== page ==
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Thoughts on Army HPSP, residency, and future

Discussion in 'Pre-Medical - MD' started by GoVols1998, Sep 22, 2014.

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  1. GoVols1998


    Sep 22, 2014
    I am going to be applying to medical school within the next year. If everything goes as planned and I am accepted, I am debating on doing the Army's HPSP program to receive funding for my medical school. I know there are many different threads on this topic, but I wanted to give my personal background and goals to see if this is truly what I should pursue.

    I have always been interested in becoming a doctor, and also interested in giving back to my country. I would hope to one day become an orthopedic surgeon, as well as become involved in health public policy in politics eventually. I do not have the money to afford medical school, so this situation sounds prefferable to being able to do everything that I want.

    IF I receive the HPSP and do the Army's 5 year Ortho residency, how long of active duty do I have to perform and what does the job entail? Will I be stationed somewhere near a "potential" battleground and perform medical duties as well as potentially go into combat? Or is my active duty more of US hospital based instead? I believe this will also help me with the understanding how to lead, so I personally feel doing this will definitely help me in public office-but I want other perspectives on this as well.

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  3. Flashfan

    Flashfan 5+ Year Member

    May 22, 2010
    It will depend on if we are at war, tbh. I shadowed a guy that did HSPS in orthopedics and he was stationed in both Afghanistan and Germany for most of his years. He really liked his time in the service but is making a lot more money as a civilian.
  4. SkipJunior

    SkipJunior I'm Your Butler Account on Hold

    Aug 19, 2014
    Lior, Amastris
    There is a high chance you will be positioned in a battle field. If you are serious about HPSP, don't expect to complete your active requirement state-side, expect to complete it in a active war zone. Be ready to die or worse, have your legs and hands blown off through an IED. Not saying it has to happen but those are the risks of working in a battle field.

    There is no such thing as a free lunch. The Army will expect you to do your part. Why don't you just take out loans like every other medical student?
  5. xffan624

    xffan624 2+ Year Member

    Jan 6, 2013
    Most doctors never leave the base. They hang out on the base at the hospital (where they can actually do more than the average medic unlike out on the field) so the likelihood of a doctor being injured or killed by an IED on a convoy is minuscule (even moreso than the average soldier which is small to begin with). OP already stated a desire to serve his country which IS a valid reason for doing HPSP. The military medicine forum will be able to give you a better perspective on this than a pre-med forum where most of them are going off what read on this site and what they see on TV or movies.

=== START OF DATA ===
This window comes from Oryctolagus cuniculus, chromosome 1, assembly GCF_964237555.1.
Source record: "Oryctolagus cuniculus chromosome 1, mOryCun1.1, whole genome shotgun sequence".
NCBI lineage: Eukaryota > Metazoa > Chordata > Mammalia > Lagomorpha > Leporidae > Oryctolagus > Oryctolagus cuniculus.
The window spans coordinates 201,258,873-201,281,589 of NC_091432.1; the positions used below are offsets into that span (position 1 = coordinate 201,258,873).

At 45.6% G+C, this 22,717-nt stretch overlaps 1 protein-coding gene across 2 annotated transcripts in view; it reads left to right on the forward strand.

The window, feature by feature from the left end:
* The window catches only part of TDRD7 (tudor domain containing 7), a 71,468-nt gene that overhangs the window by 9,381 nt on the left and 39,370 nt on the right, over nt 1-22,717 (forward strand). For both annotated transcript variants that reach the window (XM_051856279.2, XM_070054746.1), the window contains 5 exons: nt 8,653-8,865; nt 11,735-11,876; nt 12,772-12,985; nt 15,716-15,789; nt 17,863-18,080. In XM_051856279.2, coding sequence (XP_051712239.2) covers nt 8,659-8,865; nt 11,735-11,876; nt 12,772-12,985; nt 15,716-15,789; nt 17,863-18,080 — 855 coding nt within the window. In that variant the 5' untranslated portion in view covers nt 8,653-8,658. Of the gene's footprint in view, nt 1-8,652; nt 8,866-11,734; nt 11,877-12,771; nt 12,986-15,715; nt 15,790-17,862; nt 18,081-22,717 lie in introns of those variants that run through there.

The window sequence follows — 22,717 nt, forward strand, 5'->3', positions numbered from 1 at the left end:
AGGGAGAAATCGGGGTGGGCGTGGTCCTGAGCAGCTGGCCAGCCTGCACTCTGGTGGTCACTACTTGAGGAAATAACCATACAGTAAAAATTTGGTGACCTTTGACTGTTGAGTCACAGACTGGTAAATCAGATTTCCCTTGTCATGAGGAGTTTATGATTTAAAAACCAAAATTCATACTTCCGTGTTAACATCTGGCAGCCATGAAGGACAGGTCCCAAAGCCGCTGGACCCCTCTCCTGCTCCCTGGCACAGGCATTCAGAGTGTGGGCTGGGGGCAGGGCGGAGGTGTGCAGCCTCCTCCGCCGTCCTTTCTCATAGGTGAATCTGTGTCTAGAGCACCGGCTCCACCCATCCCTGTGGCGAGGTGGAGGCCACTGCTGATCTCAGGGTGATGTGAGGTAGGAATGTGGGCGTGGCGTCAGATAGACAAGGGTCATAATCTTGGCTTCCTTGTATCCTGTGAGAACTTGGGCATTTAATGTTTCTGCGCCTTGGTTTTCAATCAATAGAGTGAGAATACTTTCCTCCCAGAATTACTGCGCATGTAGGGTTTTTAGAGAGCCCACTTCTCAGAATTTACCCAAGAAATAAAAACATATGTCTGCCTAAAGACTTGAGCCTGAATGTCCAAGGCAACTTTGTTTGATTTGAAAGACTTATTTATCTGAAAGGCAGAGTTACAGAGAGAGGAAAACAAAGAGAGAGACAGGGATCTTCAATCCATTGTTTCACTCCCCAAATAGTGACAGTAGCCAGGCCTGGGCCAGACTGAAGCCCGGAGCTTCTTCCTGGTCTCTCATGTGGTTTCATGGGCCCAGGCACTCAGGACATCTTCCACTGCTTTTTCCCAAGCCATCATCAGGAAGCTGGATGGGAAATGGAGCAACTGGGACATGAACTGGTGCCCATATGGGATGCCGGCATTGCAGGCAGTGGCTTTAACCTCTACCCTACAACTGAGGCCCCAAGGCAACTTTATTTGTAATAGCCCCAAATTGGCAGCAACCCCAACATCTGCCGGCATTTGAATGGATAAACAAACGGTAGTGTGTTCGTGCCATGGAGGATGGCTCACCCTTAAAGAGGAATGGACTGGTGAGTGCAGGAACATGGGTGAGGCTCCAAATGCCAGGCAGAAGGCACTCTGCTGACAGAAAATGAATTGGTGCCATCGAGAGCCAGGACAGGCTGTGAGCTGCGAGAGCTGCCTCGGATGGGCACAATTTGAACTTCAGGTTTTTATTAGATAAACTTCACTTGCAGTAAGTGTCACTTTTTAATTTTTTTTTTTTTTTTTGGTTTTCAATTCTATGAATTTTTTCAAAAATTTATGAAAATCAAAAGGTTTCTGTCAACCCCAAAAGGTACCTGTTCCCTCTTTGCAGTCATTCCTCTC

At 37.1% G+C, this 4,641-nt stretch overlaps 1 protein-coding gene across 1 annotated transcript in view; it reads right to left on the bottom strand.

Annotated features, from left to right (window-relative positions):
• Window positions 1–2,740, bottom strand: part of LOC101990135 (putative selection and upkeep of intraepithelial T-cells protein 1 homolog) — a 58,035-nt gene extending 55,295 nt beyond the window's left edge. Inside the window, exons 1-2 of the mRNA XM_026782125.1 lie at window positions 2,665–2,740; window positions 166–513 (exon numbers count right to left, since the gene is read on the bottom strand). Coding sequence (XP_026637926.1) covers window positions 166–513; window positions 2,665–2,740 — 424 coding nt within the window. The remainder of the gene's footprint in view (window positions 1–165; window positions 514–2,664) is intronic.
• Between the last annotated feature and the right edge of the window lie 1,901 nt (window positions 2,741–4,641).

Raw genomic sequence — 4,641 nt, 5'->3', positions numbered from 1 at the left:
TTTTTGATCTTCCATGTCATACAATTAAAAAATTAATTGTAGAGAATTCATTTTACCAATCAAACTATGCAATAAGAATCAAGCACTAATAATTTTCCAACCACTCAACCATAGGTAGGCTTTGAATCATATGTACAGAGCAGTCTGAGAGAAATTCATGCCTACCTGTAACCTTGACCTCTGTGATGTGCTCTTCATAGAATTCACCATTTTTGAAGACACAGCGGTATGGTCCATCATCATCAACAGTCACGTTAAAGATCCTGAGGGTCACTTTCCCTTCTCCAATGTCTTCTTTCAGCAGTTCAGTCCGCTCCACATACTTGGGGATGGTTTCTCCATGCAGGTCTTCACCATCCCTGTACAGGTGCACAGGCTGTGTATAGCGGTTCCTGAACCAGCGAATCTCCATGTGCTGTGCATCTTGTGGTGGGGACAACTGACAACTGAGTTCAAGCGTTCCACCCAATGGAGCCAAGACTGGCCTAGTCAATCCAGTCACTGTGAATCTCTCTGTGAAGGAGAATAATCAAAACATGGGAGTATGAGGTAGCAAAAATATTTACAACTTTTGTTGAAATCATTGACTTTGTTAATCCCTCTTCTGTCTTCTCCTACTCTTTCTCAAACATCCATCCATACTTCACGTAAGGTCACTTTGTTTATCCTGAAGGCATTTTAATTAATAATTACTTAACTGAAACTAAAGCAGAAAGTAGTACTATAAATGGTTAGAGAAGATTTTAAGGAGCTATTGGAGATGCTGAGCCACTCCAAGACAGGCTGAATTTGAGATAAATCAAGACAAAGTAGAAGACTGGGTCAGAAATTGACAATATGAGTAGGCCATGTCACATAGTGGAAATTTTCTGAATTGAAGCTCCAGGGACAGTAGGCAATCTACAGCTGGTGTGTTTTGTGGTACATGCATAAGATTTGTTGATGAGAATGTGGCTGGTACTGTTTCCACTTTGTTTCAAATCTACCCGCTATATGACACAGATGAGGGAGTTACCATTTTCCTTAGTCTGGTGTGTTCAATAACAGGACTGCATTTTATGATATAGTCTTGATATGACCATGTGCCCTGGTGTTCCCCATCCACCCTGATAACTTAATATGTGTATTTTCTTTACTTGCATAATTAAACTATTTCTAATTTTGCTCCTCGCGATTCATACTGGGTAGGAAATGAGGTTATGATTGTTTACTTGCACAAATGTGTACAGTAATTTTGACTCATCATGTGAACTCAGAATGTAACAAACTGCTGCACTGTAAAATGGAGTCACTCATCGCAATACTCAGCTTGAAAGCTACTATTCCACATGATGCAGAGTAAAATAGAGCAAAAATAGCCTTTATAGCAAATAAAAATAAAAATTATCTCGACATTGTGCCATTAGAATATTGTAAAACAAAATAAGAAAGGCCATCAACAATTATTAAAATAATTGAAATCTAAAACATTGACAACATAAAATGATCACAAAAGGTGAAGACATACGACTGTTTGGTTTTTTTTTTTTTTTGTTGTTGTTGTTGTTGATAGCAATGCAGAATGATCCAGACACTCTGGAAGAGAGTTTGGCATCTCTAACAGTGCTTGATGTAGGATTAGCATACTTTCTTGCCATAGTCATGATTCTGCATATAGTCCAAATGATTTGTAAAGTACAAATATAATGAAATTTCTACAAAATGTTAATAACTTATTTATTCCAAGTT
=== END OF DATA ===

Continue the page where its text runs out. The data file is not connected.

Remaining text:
lumpyduster likes this.
  6. SkipJunior

    SkipJunior I'm Your Butler Account on Hold

    Aug 19, 2014
    Lior, Amastris
    Yes OP, feel free to go to the military medicine forum. You will find many people who are disillusioned by the HPSP program, the restrictions with matching into a residency etc. OP, do your due diligence before signing any major life altering contract. You can serve your country in many different ways.

    P.S Army bases in war zones can be bombed and are often targeted by enemy forces. Don't downplay the danger of being in a active warzone.
  7. mvenus929

    mvenus929 10+ Year Member

    Jul 6, 2006
    1) If you join the Army under HPSP, there is no guarantee that you will get the specialty you want. One of my classmates wanted to do Emergency, but had to do a intern year before doing a GMO rotation.
    2) You're probably better off taking out loans like everyone else, and then joining the Army after finishing residency, because then you don't have to worry about the obligation and you get to choose the specialty you want.
    SkipJunior likes this.
  8. xffan624

    xffan624 2+ Year Member

    Jan 6, 2013
    Yes. I am aware of the risks. I have deployed. They are real, but honestly there are far more likely problems for the OP to worry about than deploying to a combat zone and getting killed or injured when a considering military career.
  9. alpinism

    alpinism Give Em' the Jet Fuel 5+ Year Member

    After reading the first 2 paragraphs, absolutely not.

    Read the milmed forums and you'll know why.

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